I was reading a post over at Buffoonery Workshops and stumbled across an article about actors treating themselves as a business. I think the same can be applied to directors/filmmakers.

Once you know what you want to do, do it.

School is the time for experimenting. Shorts can be an experiment. But once you are out reality needs to sink in. Why make a cool horror movie if you want to make romantic comedies? Focus your energy to what you want, not what you think would be cool. Doing something for the sake of “cool” has backfired on many a person I know including myself.

Above all else ask yourself these questions:

Is it interesting? Would I want to watch this?

And the one that gets overlooked the most:

Is this a (your name here) story?

I’m not saying that branching out and doing different genres is a hindrance. Education is great. Learning is essential. But when you are actively trying to build a career you have to start weighing up what will benefit you the most (unless you have sugar daddy parents, then do whatever you want). Get really good at one thing, not twenty.

Period. Don’t stop. Some people will reach a certain level and scorn those they consider beneath them when it comes to collaborating. You never know who is going to be the successful one in the group and you never know if you will be seeing all those same people on the way down.

Just be a good person. Pretty solid life advice.

Some people I know are completely embarrassed of their old work, myself included. However, I always like to be reminded of it. It reminds me I am not invincible, nor my ideas. Watching younger filmmakers I can say, “I remember when I was at that level. Wow, it won’t be that long till ___ grows to where I am now,” or even “I better get my s*** together because they are going to be/ are better than me in these areas already!”

Stay humble folks. We are privileged to do what we do.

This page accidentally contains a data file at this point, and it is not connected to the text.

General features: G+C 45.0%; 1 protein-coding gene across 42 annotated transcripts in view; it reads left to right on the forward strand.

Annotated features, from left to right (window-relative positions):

As my good friend Jemma Jones would say, “Get it together!”

There can be no better advice than to take care of yourself. Once you are in LA you will be actively seeking work to stay afloat. Are you ready for that? Do you have enough money saved up? When you are working 12+ hour days AND looking for your next job can you honestly say that you will have time to sit down and write or the money to direct something? If yes, then by all means go. However, if you are still refining your craft then keep creating and saving. Put yourself in an optimum position rather than playing catch-up.

Don’t confuse commitment with recklessness.

When I was thinking about moving to LA this summer I asked myself about all the subjects above. I postponed it for a year in order to write three screenplays and to make another good short or two for my reel. I don’t want to work up the ladder and be presented an opportunity only for the question “What else you got?” to come out of someone’s mouth.

In everything you do or prepare to do always ask the question:

“Is this world-class?”

This includes the way you treat yourself and your life. Value it.

Article link to Acting as a Business:

http://buffooneryworkshops.com/acting-is-an-art-actors-are-a-business/

One Comment

  1. Thanks for the link “love”, Tony! Glad the article inspired more biz chat. We certainly need to nurture the idea of taking note of some good business etiquette. All the best to you!